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Young adults still least likely to get vaccinated

(AP Photo/John Bompengo)

We already learned that Joe Biden missed his goal of having 70% of the adult U.S. population vaccinated by the 4th of July. Looking back to where things stood only a couple of months ago, that seemed like a modest goal at the time. We were vaccinating millions of people per day and vaccination pods had people lined up around the block and reservation systems were scheduling people weeks or even months in advance. But then, as fast as the vaccination rate had risen, it started to fall. And it fell quickly. For all the talk of vaccine hesitancy among Black Americans and white Republicans, there’s one group that is truly staying away in droves. As the Wall Street Journal reports this weekend, young adults are still among the least likely to rush out and get a jab in the arm.

Millions of Americans have rolled up their sleeves to get vaccinated against Covid-19, but one group is well behind: young adults.

Their reluctance is a significant part of why the U.S. missed the Biden administration’s goal of getting 70% of the adult population a first dose by July 4, and it is impeding efforts to develop the communitywide immunity sought to move past the pandemic and fend off Delta and other variants.

Now government health authorities are dialing up efforts encouraging 18- to 29-year-olds to get vaccinated.

The difference between different age groups is stark. We have now reached the point where vaccination rates among those over age 60 is about to top 80%. Conversely, among those aged 18-29, 38% have received at least one dose and the percentage that is fully vaccinated is even lower.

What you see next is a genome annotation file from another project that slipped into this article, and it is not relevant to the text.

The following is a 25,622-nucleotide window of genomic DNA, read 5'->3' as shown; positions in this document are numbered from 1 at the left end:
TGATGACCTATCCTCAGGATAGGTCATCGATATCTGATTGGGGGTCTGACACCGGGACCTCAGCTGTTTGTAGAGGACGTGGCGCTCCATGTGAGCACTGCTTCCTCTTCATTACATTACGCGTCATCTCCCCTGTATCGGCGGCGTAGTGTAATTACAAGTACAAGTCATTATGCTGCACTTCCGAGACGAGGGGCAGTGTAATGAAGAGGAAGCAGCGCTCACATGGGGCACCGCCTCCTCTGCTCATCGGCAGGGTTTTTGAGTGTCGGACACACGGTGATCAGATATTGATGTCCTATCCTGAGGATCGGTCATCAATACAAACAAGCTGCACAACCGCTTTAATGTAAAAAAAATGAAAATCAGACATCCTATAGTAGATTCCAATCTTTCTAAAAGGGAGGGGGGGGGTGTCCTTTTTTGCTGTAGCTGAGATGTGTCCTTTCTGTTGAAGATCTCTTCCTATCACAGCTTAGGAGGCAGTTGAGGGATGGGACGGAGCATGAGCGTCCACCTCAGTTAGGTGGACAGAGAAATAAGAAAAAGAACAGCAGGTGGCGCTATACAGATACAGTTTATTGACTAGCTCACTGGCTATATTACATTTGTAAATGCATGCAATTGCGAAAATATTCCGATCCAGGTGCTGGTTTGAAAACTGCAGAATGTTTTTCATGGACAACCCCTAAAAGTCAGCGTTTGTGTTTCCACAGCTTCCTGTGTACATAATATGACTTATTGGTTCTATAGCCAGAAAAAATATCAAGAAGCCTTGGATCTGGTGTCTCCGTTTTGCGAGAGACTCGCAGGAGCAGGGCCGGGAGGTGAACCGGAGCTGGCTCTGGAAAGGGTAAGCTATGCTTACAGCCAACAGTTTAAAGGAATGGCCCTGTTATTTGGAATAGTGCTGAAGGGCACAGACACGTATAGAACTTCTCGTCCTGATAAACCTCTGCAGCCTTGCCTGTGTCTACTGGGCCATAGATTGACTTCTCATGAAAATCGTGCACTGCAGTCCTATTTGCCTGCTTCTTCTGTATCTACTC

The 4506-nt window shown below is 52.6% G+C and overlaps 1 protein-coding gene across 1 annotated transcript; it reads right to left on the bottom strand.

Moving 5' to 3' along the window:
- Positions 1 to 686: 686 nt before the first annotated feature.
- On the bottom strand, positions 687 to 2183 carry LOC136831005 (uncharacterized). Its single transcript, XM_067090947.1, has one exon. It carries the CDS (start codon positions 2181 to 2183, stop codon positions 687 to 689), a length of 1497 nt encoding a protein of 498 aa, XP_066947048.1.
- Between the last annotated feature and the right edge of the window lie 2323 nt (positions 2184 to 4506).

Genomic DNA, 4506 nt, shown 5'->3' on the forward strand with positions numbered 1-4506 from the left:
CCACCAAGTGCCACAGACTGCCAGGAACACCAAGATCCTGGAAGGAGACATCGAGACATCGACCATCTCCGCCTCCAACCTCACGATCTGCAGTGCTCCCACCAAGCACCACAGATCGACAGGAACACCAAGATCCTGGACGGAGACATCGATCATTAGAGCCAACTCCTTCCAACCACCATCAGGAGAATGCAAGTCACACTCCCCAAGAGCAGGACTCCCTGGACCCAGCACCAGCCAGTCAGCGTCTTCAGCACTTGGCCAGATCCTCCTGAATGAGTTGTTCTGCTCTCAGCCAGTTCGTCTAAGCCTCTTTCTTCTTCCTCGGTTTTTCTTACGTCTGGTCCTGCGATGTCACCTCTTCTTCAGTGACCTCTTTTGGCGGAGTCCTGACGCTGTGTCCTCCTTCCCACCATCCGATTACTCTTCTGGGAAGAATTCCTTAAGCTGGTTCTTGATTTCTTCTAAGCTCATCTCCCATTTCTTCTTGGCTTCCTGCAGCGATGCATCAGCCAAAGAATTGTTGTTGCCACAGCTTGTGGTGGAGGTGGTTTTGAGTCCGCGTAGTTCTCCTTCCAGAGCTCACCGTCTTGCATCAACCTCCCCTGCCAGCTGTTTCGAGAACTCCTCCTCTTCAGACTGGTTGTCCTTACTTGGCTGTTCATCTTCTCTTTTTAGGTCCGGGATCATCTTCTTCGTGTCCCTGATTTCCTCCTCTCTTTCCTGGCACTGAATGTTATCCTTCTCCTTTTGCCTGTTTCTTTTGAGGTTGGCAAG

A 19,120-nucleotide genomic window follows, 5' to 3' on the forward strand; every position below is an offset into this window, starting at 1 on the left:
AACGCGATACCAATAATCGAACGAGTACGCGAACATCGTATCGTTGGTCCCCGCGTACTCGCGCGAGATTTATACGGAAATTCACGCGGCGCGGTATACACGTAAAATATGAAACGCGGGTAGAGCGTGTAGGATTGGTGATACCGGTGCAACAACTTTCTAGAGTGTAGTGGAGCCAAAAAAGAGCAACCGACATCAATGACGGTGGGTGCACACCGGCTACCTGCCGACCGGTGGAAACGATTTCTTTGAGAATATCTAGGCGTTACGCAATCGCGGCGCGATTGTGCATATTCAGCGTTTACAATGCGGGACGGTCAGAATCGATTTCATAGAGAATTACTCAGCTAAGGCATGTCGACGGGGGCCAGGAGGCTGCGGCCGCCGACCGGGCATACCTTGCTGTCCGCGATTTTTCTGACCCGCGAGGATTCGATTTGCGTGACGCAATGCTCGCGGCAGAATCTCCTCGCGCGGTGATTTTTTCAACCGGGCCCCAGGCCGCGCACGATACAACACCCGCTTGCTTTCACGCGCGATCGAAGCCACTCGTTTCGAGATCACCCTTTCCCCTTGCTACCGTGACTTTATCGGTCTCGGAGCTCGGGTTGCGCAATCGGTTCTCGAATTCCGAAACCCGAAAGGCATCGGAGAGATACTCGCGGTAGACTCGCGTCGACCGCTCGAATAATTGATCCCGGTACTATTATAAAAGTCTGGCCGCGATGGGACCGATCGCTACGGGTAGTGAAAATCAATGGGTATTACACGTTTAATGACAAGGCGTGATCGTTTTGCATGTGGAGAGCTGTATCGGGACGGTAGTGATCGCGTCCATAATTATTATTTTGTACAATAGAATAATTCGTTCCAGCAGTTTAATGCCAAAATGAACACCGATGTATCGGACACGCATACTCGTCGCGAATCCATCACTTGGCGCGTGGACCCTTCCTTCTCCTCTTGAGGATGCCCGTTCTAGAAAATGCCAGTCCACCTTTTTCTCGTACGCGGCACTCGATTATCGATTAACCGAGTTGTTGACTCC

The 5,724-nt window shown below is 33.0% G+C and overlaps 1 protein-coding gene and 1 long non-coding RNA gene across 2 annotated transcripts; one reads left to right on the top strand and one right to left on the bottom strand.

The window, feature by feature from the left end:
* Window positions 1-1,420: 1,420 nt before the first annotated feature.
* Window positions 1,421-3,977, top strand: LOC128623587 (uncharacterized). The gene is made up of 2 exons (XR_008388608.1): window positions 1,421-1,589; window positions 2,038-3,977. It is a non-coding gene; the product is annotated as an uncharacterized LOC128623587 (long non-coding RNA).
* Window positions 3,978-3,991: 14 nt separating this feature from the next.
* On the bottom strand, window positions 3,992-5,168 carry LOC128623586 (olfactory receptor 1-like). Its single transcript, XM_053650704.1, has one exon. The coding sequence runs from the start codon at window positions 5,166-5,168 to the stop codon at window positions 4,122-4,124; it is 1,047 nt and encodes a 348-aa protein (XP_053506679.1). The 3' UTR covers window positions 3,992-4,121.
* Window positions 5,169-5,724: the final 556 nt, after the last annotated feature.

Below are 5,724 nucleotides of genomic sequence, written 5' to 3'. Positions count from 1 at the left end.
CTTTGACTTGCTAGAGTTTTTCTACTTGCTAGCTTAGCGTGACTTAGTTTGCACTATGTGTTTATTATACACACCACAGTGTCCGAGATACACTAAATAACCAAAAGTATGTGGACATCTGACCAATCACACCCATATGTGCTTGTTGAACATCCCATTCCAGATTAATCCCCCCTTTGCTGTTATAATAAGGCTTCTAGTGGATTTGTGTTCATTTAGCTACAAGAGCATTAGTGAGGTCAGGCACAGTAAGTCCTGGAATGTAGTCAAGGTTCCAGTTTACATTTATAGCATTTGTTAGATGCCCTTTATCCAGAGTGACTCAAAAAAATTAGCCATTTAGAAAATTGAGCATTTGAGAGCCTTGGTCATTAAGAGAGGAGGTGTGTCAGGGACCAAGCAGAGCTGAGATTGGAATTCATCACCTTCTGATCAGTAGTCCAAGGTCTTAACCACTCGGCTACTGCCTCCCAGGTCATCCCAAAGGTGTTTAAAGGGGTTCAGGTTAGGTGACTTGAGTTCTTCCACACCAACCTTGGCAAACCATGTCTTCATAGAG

The reasons being given by survey respondents in this age group will sound familiar to most of you with one notable exception. The most common responses included”

  • Concerns over possible side-effects
  • Mistrust of the vaccines
  • Waiting to see if the vaccine is safe
  • Don’t feel that a vaccination is needed

It’s that fourth one that doesn’t show up nearly as often in the older age groups. One respondent is quoted as saying, “I’m 18 and never really had any health problems. I’m not too worried about it. It doesn’t really scare me.”

If these people have been following the ongoing flood of news reports about the pandemic, it’s hard to fault them too much. People in that age group who don’t have any underlying respiratory or other health problems have better than a 99% chance of surviving COVID if they catch it. And their odds of not even needing to go into an ICU bed are nearly as good. The odds are mightily in their favor and it sounds like most of them know this.

But at the same time, some of the finer details in the ongoing studies may give them pause as we continue to learn more. For example, no matter what age you are, if you survive the original, garden-variety strain of COVID, the antibodies you come away with are essentially useless against the Delta variant, so you may have to go through it twice. And some healthy adults who survive the disease have developed long-term respiratory issues.

The problem is, the virus is still too new, as are the vaccines. We just don’t know all of the ups and downs that will emerge in medical studies after hundreds of millions of people have been vaccinated and several years have passed. So I suppose I’m not going to fault these young people who are deciding to roll the dice and tough out the pandemic without getting jabbed. But I remain confident that we’re going to get through this one way or the other and the world needs to get back about its business, while keeping an eye on the test results.